The Business Secretary added that doing so would mean the general election would not need to be held until late 2024.
Mr Rees-Mogg said: ‘I’m always in favour of the members deciding the leadership – I think that’s the right place for it to go. And I think the 1922 Committee and the Board of the Tory Party have done really well to get it to a position where that can be done swiftly. I’m in favour of it going to the membership.’
He went on to say that it was ‘an error’ for Tory MPs to dump Mr Johnson, adding: ‘Boris Johnson’s attraction is that he is a big, charismatic political figure who is able to get things done and who is able to connect with voters in a way that no other politician of this era can.’
Dame Andrea Leadsom has backed Penny Mordaunt with her fresh attempt to become Prime Minister.
The former cabinet minister took to Twitter to voice her support for the only candidate who, so far, has announced their bid to run.
Dame Leadsom cited Ms Mordaunt’s ‘compassion’ and ‘determination’ in her short tweet.
She wrote: ‘Penny has the experience, the compassion and the determination to lead our country to a bright future’, before adding the hashtag #PM4PM.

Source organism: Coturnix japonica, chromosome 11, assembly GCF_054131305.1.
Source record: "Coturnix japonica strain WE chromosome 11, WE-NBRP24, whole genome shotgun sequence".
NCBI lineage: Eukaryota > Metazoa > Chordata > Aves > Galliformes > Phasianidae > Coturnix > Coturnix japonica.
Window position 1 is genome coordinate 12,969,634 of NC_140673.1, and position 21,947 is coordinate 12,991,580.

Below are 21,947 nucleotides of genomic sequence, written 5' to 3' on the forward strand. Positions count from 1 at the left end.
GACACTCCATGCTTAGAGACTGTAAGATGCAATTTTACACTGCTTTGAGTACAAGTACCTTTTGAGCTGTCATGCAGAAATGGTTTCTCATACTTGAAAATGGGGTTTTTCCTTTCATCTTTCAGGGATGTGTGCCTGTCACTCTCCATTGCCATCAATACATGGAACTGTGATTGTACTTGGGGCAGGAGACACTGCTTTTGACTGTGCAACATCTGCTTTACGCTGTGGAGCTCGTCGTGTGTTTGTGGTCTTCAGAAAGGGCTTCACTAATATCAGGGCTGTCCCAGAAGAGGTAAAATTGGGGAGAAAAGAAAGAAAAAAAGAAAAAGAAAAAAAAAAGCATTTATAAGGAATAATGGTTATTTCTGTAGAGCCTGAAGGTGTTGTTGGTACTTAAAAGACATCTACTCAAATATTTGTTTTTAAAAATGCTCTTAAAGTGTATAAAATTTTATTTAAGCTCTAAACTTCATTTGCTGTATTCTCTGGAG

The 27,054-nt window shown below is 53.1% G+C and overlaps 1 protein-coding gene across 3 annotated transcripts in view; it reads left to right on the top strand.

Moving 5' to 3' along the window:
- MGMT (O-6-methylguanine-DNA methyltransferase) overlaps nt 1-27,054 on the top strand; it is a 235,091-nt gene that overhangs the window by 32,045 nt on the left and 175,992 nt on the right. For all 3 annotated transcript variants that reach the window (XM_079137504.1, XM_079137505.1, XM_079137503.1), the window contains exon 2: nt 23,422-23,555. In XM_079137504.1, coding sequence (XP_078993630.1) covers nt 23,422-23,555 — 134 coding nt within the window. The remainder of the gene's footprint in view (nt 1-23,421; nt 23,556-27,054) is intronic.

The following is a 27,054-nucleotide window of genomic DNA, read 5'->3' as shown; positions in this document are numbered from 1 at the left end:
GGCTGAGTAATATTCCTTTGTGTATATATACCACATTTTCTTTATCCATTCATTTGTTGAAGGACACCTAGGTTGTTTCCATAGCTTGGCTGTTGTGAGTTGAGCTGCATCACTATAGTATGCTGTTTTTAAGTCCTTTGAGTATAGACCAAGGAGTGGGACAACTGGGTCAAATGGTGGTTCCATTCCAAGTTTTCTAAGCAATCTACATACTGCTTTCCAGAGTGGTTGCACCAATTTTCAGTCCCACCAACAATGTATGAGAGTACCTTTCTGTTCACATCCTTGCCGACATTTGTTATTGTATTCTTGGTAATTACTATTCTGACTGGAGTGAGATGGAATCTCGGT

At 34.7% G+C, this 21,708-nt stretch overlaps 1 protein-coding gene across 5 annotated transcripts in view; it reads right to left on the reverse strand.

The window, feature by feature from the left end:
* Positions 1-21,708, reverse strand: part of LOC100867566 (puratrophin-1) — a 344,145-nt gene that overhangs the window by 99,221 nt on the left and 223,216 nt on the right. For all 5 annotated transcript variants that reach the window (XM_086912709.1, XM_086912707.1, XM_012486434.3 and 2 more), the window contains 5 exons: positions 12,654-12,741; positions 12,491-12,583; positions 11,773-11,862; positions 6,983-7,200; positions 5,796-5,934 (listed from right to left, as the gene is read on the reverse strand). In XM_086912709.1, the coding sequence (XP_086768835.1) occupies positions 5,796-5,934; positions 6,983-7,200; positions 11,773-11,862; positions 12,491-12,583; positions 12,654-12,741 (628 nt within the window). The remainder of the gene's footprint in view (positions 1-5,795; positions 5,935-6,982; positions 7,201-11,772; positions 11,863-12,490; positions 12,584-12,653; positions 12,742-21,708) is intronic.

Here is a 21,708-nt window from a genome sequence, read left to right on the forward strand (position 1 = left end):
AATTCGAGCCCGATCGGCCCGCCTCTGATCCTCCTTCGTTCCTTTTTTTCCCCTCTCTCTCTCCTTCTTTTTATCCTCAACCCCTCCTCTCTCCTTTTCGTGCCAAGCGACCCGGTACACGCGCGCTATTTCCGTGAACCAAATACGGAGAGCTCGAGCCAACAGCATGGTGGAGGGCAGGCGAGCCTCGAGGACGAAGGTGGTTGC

Former British finance minister Sajid Javid has endorsed Rishi Sunak to be the next Prime Minister.
He argued it was ‘abundantly clear’ the former chancellor ‘should be the next Prime Minister’.
The pair resigned with minutes of each other earlier this year, a move that paved the way for the demise of the Johnson leadership era.
On Twitter, Mr Javid wrote: ‘It is abundantly clear that Rishi Sunak has what it takes to match the challenges we face – he is the right person to lead our party and take the country forward.
A staunch ally of Mr Johnson, it’s no surprise who Ms Dorries has pledged support to.
The MP Mid Bedfordshire tweeted: ‘The boss is back.
‘The man who broke the Brexit deadlock, delivered the first Covid vaccine, supported Ukraine when no one else would.